Mandatory Institutional Quarantine For Those Arriving In Bhubaneswar From COVID Hotspot Dists

Bhubaneswar: People arriving in slums of Odisha capital from hotspot districts – Ganjam, Cuttack, Balasore, Gajapati and Jajpur – of the state will now have to undergo mandatory institutional quarantine for a specified period of 14 days.


Bhubaneswar Municipal Corporation (BMC) Commissioner Prem Chandra Chaudhary on Friday informed that an order has been passed in this regard as those returning from the heavy-case-load districts have tested positive for the virus in recent past.

The commissioner said that despite the spike the COVID cases, the situation is under control since cases are concentrated in one or two pockets.

“Among the 274 positive cases, 25 patients are from other states and not Bhubaneswar residents. They are in the city for work and tested corona positive during the home quarantine. Similarly, 39 employees of a private hospital, which was sealed on Wednesday, have so far been found to have been infected,” he said.

Chaudhary further said that three teams are continuing with inspection of hospitals in the city and 10 hospitals have been issued a show-cause notice for violating COVID-19 management guidelines.

Also Read: BMC Notice To Private Hospitals Flouting COVID Protocols In Bhubaneswar

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He said the floating population with 16 trains and 12 flights arrive in the city every day is a challenge for the BMC. Four teams are stationed at airport for screening, registration, stomping and home quarantine of the passengers, he said.

Chaudhary informed that 8681 people had returned to Bhubaneswar from other states and abroad till now and 2791 among them were still in quarantine.

The commissioner also expressed concern over people flouting social distancing norms in the city. “The denizens have become complacent, which we cannot afford at this hour. On Fridays, before the weekend shuts, markets get crowded and social distancing norms are thrown to the wind. People are also not wearing masks properly. Social distancing, mask and regular hand wash are the only way to keep the virus at bay,” he said.

He said the stress has been on community participation for the past one month. There are 2085 volunteers and ward Shachetak committees with five members each headed by a mentor have been formed. “One round of training for the volunteers has been completed and they have been provided with 1497 kits with a thermal scanner and masks, to check for COVID-19 symptoms among people while visiting their areas for creating awareness,” he said.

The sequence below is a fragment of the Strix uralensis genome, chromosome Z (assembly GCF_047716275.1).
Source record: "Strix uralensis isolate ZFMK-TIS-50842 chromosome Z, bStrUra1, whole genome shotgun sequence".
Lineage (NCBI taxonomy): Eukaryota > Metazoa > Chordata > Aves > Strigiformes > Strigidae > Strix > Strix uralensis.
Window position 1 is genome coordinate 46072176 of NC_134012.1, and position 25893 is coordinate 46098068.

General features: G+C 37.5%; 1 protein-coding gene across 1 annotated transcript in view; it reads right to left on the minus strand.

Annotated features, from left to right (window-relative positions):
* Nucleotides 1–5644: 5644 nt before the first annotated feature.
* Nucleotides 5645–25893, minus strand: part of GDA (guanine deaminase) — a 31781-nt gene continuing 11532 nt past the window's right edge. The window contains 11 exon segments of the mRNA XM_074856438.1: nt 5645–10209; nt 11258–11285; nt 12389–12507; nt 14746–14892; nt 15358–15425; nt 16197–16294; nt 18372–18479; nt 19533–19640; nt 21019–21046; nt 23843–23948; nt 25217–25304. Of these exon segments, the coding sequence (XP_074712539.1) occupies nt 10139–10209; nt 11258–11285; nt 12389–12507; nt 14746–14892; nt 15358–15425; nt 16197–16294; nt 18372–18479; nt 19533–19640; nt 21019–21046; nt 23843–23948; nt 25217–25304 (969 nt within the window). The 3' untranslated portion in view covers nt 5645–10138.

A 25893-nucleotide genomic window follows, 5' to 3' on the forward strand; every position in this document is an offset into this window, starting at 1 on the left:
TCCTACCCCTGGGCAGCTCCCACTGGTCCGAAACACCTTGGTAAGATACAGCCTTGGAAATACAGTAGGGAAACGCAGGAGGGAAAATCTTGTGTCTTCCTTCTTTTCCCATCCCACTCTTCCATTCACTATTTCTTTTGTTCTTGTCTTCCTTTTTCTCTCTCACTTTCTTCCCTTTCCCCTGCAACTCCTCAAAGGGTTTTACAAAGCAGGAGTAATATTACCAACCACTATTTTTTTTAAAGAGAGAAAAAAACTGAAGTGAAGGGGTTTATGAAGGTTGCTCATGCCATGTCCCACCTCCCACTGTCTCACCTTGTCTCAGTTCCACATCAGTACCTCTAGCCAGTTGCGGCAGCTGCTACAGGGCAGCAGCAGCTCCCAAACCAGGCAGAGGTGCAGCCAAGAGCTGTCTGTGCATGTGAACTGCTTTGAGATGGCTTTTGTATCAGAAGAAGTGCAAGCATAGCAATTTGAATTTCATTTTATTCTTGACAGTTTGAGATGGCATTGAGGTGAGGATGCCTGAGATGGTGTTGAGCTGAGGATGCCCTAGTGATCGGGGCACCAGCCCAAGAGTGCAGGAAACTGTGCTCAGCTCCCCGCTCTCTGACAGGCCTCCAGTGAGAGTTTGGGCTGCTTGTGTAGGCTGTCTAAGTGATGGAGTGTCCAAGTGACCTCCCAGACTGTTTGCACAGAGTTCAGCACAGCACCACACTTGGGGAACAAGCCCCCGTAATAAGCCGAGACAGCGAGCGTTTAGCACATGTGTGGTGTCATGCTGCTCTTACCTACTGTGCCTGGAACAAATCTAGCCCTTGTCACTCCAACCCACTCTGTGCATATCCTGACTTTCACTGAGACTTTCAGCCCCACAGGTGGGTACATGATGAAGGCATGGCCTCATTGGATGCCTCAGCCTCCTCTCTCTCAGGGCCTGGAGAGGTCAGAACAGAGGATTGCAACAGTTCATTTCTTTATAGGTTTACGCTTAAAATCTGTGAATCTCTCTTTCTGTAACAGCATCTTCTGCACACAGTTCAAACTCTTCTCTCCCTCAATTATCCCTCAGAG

Also Read: 14 Local Contacts Among 16 New Corona Cases In Bhubaneswar; 9 Pvt Hospital Staffers

Chaudhary further said that slums are being strictly monitored and three to four rounds of active surveillance have already been completed there. “Home quarantine facility is not allowed in slums. Anyone found to be symptomatic is taken into quarantine and then tested for COVID-19. We don’t want to take any risk and allow for the spread of the virus between detection and testing of a case,” he said.

Slum committees have been constituted and 120 peer leaders activated for the purpose, he said.

Speaking about Subhash Nagar Basti, which was declared a containment zone after detection of six cases, he said that a Delhi returnee had tested positive for the virus and five of his close contacts were later found to have been infected. “Around 300 houses were contained and 43 direct contacts and 14 symptomatic cases from the slum were tested and the results were found to be negative,” he said.

Similarly in Salia Sahi, the biggest slum in the city, four persons had contracted the virus. “As many as 100 households were isolated and 500 people tested in the slum,” he said.

Contact tracing and home quarantine shifting process are completed within 24 hours of detection of a case. “We have dedicated team for that,” he said.

The commissioner further said that taking care of the vulnerable section -elderly and pregnant women – is the other focus area for the BMC. Surveys are being conducted to identify such people and they are asked to download Sachetak app, which helps the BMC to keep track of them.

Sachetak volunteers have been tagged with 5000 of those staying alone in the city, he said.

“It is the elderly people who have succumbed to the virus in the city, so we are trying to take care of them by providing caregiver orientation programme to their family members to take care of their medical and banking needs,” he added.

The virus has so far claimed three lives in the city, which now has 132 active cases.



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